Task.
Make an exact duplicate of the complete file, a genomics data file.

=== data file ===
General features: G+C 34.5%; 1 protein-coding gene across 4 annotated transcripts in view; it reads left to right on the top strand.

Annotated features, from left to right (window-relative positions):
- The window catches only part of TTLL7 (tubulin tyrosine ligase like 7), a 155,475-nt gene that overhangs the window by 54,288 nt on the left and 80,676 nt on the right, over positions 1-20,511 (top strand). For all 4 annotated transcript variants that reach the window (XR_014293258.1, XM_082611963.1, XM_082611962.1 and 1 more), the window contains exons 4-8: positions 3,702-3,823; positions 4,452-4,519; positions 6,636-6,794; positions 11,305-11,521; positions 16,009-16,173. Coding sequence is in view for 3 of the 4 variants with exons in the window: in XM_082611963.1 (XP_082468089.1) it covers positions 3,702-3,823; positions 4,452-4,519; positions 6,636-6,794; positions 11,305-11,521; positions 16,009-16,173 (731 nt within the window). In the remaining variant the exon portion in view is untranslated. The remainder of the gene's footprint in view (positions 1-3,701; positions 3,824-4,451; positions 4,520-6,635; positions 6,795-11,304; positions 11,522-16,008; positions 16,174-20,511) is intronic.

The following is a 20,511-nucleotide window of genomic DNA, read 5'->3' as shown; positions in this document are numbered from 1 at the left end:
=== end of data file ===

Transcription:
General features: G+C 34.5%; 1 protein-coding gene across 4 annotated transcripts in view; it reads left to right on the top strand.

Annotated features, from left to right (window-relative positions):
- The window catches only part of TTLL7 (tubulin tyrosine ligase like 7), a 155,475-nt gene that overhangs the window by 54,288 nt on the left and 80,676 nt on the right, over positions 1-20,511 (top strand). For all 4 annotated transcript variants that reach the window (XR_014293258.1, XM_082611963.1, XM_082611962.1 and 1 more), the window contains exons 4-8: positions 3,702-3,823; positions 4,452-4,519; positions 6,636-6,794; positions 11,305-11,521; positions 16,009-16,173. Coding sequence is in view for 3 of the 4 variants with exons in the window: in XM_082611963.1 (XP_082468089.1) it covers positions 3,702-3,823; positions 4,452-4,519; positions 6,636-6,794; positions 11,305-11,521; positions 16,009-16,173 (731 nt within the window). In the remaining variant the exon portion in view is untranslated. The remainder of the gene's footprint in view (positions 1-3,701; positions 3,824-4,451; positions 4,520-6,635; positions 6,795-11,304; positions 11,522-16,008; positions 16,174-20,511) is intronic.

The following is a 20,511-nucleotide window of genomic DNA, read 5'->3' as shown; positions in this document are numbered from 1 at the left end: